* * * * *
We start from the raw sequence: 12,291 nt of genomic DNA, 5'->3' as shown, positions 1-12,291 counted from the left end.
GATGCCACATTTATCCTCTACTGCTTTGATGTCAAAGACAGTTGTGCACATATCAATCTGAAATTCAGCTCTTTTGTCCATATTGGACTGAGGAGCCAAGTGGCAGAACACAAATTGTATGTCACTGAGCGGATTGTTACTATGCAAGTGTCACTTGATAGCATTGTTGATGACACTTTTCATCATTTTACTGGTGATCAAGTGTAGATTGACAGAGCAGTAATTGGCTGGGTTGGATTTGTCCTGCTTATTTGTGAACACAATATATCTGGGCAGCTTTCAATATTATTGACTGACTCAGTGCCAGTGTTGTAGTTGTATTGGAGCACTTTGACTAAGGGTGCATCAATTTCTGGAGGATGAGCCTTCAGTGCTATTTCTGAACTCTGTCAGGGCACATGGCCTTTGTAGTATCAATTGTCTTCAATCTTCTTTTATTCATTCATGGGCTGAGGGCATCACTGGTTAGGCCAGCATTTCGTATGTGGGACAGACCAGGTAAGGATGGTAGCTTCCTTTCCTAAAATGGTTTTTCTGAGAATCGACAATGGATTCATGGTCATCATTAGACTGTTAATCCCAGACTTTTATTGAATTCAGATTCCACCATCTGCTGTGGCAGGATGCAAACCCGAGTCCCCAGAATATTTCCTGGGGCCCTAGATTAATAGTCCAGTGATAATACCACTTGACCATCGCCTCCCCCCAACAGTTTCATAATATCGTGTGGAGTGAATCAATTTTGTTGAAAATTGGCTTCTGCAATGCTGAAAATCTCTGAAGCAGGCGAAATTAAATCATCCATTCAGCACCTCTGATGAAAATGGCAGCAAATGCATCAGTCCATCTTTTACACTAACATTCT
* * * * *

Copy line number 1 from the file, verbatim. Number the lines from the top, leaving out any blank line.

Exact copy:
We start from the raw sequence: 12,291 nt of genomic DNA, 5'->3' as shown, positions 1-12,291 counted from the left end.